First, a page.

Halls of the Presidential palace


The main protocol entrance, one of five entrances to the building, is on Prešeren Street. The entrance is guarded by two seated statues symbolising law (on the right) and power (on the left). They were made by Josef Beyer, a sculptor from Vienna.

On special occasions and protocol events at the highest level, a guard of honour of members of the Slovenian Guards Unit is stationed at the main protocol entrance.

The most beautiful and central rooms are located on the first floor, which is accessed by the central staircase. The vault of the grand staircase is supported by two mighty statues of Atlas by Austrian sculptor Theodor Friedl and decorated with brass candelabras by Leopold Tratnik.

A bronze statue of a rearing Lipizzaner has stood at the top of the central staircase leading from the entrance on Prešeren Street to the Crystal Hall for several years. It was made by renowned Slovenian sculptor Janez Boljka. In 2023, Slovenia, like other EU countries, will provide artwork to decorate the seat of the Court of Justice of the European Union in Luxembourg. In cooperation with the National Gallery, we decided that a twin of this statue would perfectly symbolise Slovenia’s natural and cultural heritage. But no more than a few casts have been made. Aleš Musar discovered that the NLB bank had one in its art collection. On his initiative, NLB lent the statue on a long-term basis to the National Gallery, which in turn lent it to the Court of Justice of the European Union in Luxembourg. The twin of the statue from the Presidential Palace began its journey to Luxembourg in June 2023, on the very day that the Lipica stud farm was awarded a certificate of inscription on UNESCO’s Representative List of the Intangible Cultural Heritage of Humanity. The official handover is planned for the autumn, when the President of the Republic of Slovenia, Nataša Pirc Musar, visits the EU Court of Justice in Luxembourg.

The central staircase leads to the Grand Crystal Hall, which is at the heart of the building. The largest hall of the Palace is one of the most beautiful in Slovenia. It is adorned with two magnificent chandeliers made from Murano glass, hence the name Crystal Hall. The hall was originally a chapel, but after the Second World War it was converted into an assembly hall for government sessions. In terms of architectural design and furnishings, it is one of the most beautiful of its kind in the country.

Today, the Grand Crystal Hall is the venue for state events of the highest level, such as receptions for foreign dignitaries, the presentation of state decorations and the conferring of credentials on new ambassadors. It is also used as the venue for gala dinners and other receptions, roundtables, consultations, press conferences, and other protocol events.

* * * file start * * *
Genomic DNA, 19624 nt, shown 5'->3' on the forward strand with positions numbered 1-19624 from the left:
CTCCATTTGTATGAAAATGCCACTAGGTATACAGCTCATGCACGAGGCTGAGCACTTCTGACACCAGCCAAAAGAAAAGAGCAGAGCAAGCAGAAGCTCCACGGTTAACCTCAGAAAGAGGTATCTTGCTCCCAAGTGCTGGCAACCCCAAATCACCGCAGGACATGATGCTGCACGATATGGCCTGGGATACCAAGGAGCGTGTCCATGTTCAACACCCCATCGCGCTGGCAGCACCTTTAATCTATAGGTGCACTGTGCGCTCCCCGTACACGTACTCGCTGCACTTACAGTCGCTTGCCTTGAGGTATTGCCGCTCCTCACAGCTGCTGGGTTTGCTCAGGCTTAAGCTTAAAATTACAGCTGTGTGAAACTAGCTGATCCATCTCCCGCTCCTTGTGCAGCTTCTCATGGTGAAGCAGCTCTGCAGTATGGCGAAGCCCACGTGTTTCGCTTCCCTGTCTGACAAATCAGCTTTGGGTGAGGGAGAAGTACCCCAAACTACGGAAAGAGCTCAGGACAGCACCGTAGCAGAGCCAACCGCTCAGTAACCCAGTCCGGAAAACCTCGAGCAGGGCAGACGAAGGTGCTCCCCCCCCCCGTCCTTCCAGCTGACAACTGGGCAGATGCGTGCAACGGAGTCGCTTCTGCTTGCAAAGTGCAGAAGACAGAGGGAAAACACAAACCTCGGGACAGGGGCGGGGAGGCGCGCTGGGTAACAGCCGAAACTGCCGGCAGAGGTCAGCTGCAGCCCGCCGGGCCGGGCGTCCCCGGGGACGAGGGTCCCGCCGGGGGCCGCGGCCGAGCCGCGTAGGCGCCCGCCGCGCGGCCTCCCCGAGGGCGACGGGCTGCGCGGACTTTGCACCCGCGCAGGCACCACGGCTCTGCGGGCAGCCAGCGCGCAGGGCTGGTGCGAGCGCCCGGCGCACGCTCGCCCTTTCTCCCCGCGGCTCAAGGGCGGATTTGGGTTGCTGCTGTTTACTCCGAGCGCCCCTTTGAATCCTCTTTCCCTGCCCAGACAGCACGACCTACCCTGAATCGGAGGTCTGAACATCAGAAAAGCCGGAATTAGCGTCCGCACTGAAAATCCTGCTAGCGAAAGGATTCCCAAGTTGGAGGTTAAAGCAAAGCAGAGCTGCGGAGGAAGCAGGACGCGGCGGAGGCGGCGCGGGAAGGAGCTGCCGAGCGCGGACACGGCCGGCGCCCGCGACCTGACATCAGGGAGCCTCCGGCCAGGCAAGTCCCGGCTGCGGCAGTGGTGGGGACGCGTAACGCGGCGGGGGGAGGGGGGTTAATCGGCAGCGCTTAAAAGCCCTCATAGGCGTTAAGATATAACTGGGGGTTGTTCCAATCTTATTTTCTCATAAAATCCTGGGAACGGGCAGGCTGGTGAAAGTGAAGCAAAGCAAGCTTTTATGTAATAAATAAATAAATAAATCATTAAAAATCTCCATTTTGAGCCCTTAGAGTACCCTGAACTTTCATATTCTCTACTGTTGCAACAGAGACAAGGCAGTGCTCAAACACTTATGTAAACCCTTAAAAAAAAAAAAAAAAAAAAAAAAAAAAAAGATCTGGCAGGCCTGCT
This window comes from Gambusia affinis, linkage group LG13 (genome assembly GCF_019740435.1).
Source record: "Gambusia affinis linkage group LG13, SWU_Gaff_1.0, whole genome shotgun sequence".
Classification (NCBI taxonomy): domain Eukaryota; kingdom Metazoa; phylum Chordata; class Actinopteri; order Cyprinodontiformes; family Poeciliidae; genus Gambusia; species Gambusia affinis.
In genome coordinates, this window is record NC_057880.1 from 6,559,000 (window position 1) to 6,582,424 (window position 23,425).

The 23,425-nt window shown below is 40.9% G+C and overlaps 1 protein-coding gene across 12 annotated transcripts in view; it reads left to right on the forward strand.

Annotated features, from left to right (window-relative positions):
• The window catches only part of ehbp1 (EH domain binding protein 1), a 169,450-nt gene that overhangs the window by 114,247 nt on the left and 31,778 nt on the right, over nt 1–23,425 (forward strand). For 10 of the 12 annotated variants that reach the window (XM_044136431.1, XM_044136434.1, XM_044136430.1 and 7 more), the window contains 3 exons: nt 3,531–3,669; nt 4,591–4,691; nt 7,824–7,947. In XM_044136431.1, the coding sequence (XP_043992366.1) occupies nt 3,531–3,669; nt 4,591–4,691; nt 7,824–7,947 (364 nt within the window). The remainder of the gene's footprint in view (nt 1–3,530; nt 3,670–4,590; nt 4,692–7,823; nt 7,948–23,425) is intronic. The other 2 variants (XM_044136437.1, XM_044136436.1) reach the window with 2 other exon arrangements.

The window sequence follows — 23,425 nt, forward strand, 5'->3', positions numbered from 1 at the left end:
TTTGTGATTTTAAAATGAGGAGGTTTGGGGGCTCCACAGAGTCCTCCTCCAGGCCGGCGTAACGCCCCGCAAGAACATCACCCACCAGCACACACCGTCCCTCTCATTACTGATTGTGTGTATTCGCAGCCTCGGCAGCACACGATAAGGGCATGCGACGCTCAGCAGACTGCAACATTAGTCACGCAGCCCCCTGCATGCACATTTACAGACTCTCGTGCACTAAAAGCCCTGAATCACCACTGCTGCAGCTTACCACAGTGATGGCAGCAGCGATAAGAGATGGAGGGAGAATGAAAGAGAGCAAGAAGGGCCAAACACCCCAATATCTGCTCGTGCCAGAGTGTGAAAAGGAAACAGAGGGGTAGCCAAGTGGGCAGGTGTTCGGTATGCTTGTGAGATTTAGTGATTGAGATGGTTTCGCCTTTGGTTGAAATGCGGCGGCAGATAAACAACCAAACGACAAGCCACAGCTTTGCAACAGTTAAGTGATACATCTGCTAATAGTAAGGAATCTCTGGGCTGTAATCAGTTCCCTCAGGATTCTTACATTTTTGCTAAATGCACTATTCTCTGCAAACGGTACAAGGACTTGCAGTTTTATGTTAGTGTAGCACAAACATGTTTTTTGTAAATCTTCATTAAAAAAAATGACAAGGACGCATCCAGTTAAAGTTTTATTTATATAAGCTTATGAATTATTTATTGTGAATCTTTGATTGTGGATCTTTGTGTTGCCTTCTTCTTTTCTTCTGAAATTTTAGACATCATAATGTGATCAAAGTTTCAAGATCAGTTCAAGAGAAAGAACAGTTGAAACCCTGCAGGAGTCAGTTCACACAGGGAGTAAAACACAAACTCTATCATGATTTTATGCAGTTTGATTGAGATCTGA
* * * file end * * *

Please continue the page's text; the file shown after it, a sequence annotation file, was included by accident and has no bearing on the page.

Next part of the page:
Opposite the Grand Crystal Hall is a large meeting room, simply known as Room 70. Once the office of the head of the authority in power, it is now used for working talks between a large number of participants on various occasions, such as bilateral talks between the delegation of the Republic of Slovenia and the delegation of a foreign country whose head of state is visiting Slovenia.

In front of Room 70, there is a perhaps somewhat unexpected object: a Tomos motorcycle. It is one of only five prototypes from 1976 and is entirely the result of Slovenian know-how and design. It was lent by the Technical Museum of Slovenia. Our technical heritage is also an important part of our history, and we can be truly proud of it. Did you know that one of the pioneers of motorcycle manufacturing was Janez Puh from the region of Slovenske Gorice? Although the Puch factory is now in Austria, its founder was Slovenian. If you know of an example of Puh’s pre-World War I motorcycle, please let the Technical Museum know: they are still looking for one themselves. You must have heard, however, that the President is herself a biker.

The Golden Room is one of the smaller rooms, but the gold stuccoes that give it its name make it one of the most iconic rooms in the Presidential Palace. The Golden Room is where the President of the Republic holds tête-à-tête meetings with foreign heads of state or government, meets with the recipients of state decorations before the award ceremony or the newly appointed ambassadors of foreign countries following the presentation of credentials, and talks to other distinguished guests.


The Office of the President of the Republic of Slovenia is located on the first floor of the tower, which connects the northern and western parts of the Palace and is pentagonal in shape. All the previous Presidents of the Republic have had their offices in this room, and it is interesting to note that it used to be a smoking room.